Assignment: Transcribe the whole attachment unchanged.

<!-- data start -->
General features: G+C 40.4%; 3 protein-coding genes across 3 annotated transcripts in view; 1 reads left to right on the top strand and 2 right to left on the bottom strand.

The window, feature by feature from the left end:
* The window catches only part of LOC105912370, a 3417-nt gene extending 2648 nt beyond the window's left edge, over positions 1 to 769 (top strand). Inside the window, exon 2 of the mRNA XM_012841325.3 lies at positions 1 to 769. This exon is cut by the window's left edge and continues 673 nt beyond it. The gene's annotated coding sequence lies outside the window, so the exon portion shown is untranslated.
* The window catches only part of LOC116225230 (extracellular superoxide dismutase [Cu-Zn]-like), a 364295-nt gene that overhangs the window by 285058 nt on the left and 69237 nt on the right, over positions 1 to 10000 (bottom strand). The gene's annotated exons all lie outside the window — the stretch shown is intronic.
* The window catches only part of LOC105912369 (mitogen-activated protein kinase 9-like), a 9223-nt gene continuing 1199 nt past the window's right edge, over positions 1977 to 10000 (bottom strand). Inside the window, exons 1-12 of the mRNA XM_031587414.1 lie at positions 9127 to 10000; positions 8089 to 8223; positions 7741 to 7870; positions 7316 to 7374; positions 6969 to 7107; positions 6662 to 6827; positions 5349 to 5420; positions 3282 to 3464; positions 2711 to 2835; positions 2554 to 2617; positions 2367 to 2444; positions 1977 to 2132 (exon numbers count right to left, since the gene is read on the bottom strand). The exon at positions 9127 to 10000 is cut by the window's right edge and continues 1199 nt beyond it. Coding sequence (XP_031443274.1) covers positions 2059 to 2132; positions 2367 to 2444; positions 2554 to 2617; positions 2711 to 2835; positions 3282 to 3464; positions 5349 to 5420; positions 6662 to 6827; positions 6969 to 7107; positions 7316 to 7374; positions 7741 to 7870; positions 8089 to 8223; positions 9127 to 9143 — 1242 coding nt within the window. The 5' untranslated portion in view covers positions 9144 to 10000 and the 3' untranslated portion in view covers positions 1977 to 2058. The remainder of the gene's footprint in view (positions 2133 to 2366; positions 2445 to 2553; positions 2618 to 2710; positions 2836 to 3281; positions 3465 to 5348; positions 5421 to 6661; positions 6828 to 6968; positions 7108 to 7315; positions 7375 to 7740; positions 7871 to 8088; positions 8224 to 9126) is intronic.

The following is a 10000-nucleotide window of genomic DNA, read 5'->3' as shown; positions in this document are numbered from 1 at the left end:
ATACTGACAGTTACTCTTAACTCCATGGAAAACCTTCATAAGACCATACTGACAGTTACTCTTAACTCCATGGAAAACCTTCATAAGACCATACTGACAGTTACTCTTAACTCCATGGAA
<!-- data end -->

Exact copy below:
General features: G+C 40.4%; 3 protein-coding genes across 3 annotated transcripts in view; 1 reads left to right on the top strand and 2 right to left on the bottom strand.

The window, feature by feature from the left end:
* The window catches only part of LOC105912370, a 3417-nt gene extending 2648 nt beyond the window's left edge, over positions 1 to 769 (top strand). Inside the window, exon 2 of the mRNA XM_012841325.3 lies at positions 1 to 769. This exon is cut by the window's left edge and continues 673 nt beyond it. The gene's annotated coding sequence lies outside the window, so the exon portion shown is untranslated.
* The window catches only part of LOC116225230 (extracellular superoxide dismutase [Cu-Zn]-like), a 364295-nt gene that overhangs the window by 285058 nt on the left and 69237 nt on the right, over positions 1 to 10000 (bottom strand). The gene's annotated exons all lie outside the window — the stretch shown is intronic.
* The window catches only part of LOC105912369 (mitogen-activated protein kinase 9-like), a 9223-nt gene continuing 1199 nt past the window's right edge, over positions 1977 to 10000 (bottom strand). Inside the window, exons 1-12 of the mRNA XM_031587414.1 lie at positions 9127 to 10000; positions 8089 to 8223; positions 7741 to 7870; positions 7316 to 7374; positions 6969 to 7107; positions 6662 to 6827; positions 5349 to 5420; positions 3282 to 3464; positions 2711 to 2835; positions 2554 to 2617; positions 2367 to 2444; positions 1977 to 2132 (exon numbers count right to left, since the gene is read on the bottom strand). The exon at positions 9127 to 10000 is cut by the window's right edge and continues 1199 nt beyond it. Coding sequence (XP_031443274.1) covers positions 2059 to 2132; positions 2367 to 2444; positions 2554 to 2617; positions 2711 to 2835; positions 3282 to 3464; positions 5349 to 5420; positions 6662 to 6827; positions 6969 to 7107; positions 7316 to 7374; positions 7741 to 7870; positions 8089 to 8223; positions 9127 to 9143 — 1242 coding nt within the window. The 5' untranslated portion in view covers positions 9144 to 10000 and the 3' untranslated portion in view covers positions 1977 to 2058. The remainder of the gene's footprint in view (positions 2133 to 2366; positions 2445 to 2553; positions 2618 to 2710; positions 2836 to 3281; positions 3465 to 5348; positions 5421 to 6661; positions 6828 to 6968; positions 7108 to 7315; positions 7375 to 7740; positions 7871 to 8088; positions 8224 to 9126) is intronic.

The following is a 10000-nucleotide window of genomic DNA, read 5'->3' as shown; positions in this document are numbered from 1 at the left end:
ATACTGACAGTTACTCTTAACTCCATGGAAAACCTTCATAAGACCATACTGACAGTTACTCTTAACTCCATGGAAAACCTTCATAAGACCATACTGACAGTTACTCTTAACTCCATGGAA